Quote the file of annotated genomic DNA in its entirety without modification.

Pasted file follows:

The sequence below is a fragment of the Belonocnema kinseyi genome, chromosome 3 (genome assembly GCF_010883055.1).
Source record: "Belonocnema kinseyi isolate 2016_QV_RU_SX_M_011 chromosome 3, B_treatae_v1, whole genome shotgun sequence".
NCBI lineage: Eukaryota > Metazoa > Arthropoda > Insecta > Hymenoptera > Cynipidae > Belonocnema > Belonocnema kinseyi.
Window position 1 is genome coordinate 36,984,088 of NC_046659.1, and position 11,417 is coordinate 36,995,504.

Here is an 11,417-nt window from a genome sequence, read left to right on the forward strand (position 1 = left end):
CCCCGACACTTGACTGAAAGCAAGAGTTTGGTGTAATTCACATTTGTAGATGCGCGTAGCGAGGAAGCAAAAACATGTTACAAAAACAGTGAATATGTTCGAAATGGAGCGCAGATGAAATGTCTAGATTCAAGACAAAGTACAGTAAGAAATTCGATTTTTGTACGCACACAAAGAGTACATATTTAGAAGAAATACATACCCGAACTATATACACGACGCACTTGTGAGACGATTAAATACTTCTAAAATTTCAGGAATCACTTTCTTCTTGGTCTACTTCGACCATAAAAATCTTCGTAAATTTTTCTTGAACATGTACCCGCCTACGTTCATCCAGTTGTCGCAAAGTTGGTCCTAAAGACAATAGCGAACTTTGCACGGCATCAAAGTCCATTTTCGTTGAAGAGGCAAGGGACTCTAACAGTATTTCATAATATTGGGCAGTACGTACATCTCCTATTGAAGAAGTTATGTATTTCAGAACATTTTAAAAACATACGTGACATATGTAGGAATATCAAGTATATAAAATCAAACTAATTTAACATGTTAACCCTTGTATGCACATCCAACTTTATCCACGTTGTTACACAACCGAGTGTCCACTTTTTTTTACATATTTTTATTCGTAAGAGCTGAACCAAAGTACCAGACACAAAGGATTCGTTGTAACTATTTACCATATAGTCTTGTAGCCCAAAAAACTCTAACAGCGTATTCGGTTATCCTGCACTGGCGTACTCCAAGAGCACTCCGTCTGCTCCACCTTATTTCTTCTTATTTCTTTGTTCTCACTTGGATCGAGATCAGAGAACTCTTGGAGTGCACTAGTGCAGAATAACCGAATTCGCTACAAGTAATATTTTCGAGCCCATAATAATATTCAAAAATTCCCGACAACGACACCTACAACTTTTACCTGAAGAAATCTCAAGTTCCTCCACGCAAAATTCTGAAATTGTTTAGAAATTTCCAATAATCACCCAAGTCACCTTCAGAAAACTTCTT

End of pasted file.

The sequence below is a fragment of the Belonocnema kinseyi genome, chromosome 3 (genome assembly GCF_010883055.1).
Source record: "Belonocnema kinseyi isolate 2016_QV_RU_SX_M_011 chromosome 3, B_treatae_v1, whole genome shotgun sequence".
NCBI lineage: Eukaryota > Metazoa > Arthropoda > Insecta > Hymenoptera > Cynipidae > Belonocnema > Belonocnema kinseyi.
Window position 1 is genome coordinate 36,984,088 of NC_046659.1, and position 11,417 is coordinate 36,995,504.

Here is an 11,417-nt window from a genome sequence, read left to right on the forward strand (position 1 = left end):
CCCCGACACTTGACTGAAAGCAAGAGTTTGGTGTAATTCACATTTGTAGATGCGCGTAGCGAGGAAGCAAAAACATGTTACAAAAACAGTGAATATGTTCGAAATGGAGCGCAGATGAAATGTCTAGATTCAAGACAAAGTACAGTAAGAAATTCGATTTTTGTACGCACACAAAGAGTACATATTTAGAAGAAATACATACCCGAACTATATACACGACGCACTTGTGAGACGATTAAATACTTCTAAAATTTCAGGAATCACTTTCTTCTTGGTCTACTTCGACCATAAAAATCTTCGTAAATTTTTCTTGAACATGTACCCGCCTACGTTCATCCAGTTGTCGCAAAGTTGGTCCTAAAGACAATAGCGAACTTTGCACGGCATCAAAGTCCATTTTCGTTGAAGAGGCAAGGGACTCTAACAGTATTTCATAATATTGGGCAGTACGTACATCTCCTATTGAAGAAGTTATGTATTTCAGAACATTTTAAAAACATACGTGACATATGTAGGAATATCAAGTATATAAAATCAAACTAATTTAACATGTTAACCCTTGTATGCACATCCAACTTTATCCACGTTGTTACACAACCGAGTGTCCACTTTTTTTTACATATTTTTATTCGTAAGAGCTGAACCAAAGTACCAGACACAAAGGATTCGTTGTAACTATTTACCATATAGTCTTGTAGCCCAAAAAACTCTAACAGCGTATTCGGTTATCCTGCACTGGCGTACTCCAAGAGCACTCCGTCTGCTCCACCTTATTTCTTCTTATTTCTTTGTTCTCACTTGGATCGAGATCAGAGAACTCTTGGAGTGCACTAGTGCAGAATAACCGAATTCGCTACAAGTAATATTTTCGAGCCCATAATAATATTCAAAAATTCCCGACAACGACACCTACAACTTTTACCTGAAGAAATCTCAAGTTCCTCCACGCAAAATTCTGAAATTGTTTAGAAATTTCCAATAATCACCCAAGTCACCTTCAGAAAACTTCTT